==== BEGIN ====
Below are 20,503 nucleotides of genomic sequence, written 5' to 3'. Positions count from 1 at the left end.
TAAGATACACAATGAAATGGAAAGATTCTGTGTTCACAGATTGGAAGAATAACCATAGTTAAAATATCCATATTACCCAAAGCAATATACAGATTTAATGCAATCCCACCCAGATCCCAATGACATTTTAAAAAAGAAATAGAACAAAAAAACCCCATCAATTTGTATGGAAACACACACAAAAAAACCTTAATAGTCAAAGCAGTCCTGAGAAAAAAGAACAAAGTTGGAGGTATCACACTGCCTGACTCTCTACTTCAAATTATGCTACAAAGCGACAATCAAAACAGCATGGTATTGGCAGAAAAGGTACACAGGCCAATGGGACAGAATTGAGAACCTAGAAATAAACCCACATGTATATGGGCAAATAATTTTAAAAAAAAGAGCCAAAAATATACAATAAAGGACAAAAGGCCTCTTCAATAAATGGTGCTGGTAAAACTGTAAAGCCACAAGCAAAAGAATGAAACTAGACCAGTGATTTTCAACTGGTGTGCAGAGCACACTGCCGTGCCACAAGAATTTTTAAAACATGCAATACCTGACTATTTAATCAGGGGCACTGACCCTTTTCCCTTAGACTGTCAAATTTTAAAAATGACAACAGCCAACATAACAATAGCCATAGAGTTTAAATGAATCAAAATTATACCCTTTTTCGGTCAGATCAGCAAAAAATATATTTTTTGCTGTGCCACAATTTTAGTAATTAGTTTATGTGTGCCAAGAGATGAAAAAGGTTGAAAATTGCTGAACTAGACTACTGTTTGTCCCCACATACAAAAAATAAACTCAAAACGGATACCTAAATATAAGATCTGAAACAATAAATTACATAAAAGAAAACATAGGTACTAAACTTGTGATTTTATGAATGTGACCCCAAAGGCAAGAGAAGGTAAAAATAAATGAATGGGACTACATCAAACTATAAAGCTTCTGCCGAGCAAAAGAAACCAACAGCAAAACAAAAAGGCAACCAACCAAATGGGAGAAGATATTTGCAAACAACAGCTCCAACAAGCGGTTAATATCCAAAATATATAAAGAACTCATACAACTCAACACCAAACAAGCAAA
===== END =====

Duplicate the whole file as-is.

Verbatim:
Below are 20,503 nucleotides of genomic sequence, written 5' to 3'. Positions count from 1 at the left end.
TAAGATACACAATGAAATGGAAAGATTCTGTGTTCACAGATTGGAAGAATAACCATAGTTAAAATATCCATATTACCCAAAGCAATATACAGATTTAATGCAATCCCACCCAGATCCCAATGACATTTTAAAAAAGAAATAGAACAAAAAAACCCCATCAATTTGTATGGAAACACACACAAAAAAACCTTAATAGTCAAAGCAGTCCTGAGAAAAAAGAACAAAGTTGGAGGTATCACACTGCCTGACTCTCTACTTCAAATTATGCTACAAAGCGACAATCAAAACAGCATGGTATTGGCAGAAAAGGTACACAGGCCAATGGGACAGAATTGAGAACCTAGAAATAAACCCACATGTATATGGGCAAATAATTTTAAAAAAAAGAGCCAAAAATATACAATAAAGGACAAAAGGCCTCTTCAATAAATGGTGCTGGTAAAACTGTAAAGCCACAAGCAAAAGAATGAAACTAGACCAGTGATTTTCAACTGGTGTGCAGAGCACACTGCCGTGCCACAAGAATTTTTAAAACATGCAATACCTGACTATTTAATCAGGGGCACTGACCCTTTTCCCTTAGACTGTCAAATTTTAAAAATGACAACAGCCAACATAACAATAGCCATAGAGTTTAAATGAATCAAAATTATACCCTTTTTCGGTCAGATCAGCAAAAAATATATTTTTTGCTGTGCCACAATTTTAGTAATTAGTTTATGTGTGCCAAGAGATGAAAAAGGTTGAAAATTGCTGAACTAGACTACTGTTTGTCCCCACATACAAAAAATAAACTCAAAACGGATACCTAAATATAAGATCTGAAACAATAAATTACATAAAAGAAAACATAGGTACTAAACTTGTGATTTTATGAATGTGACCCCAAAGGCAAGAGAAGGTAAAAATAAATGAATGGGACTACATCAAACTATAAAGCTTCTGCCGAGCAAAAGAAACCAACAGCAAAACAAAAAGGCAACCAACCAAATGGGAGAAGATATTTGCAAACAACAGCTCCAACAAGCGGTTAATATCCAAAATATATAAAGAACTCATACAACTCAACACCAAACAAGCAAA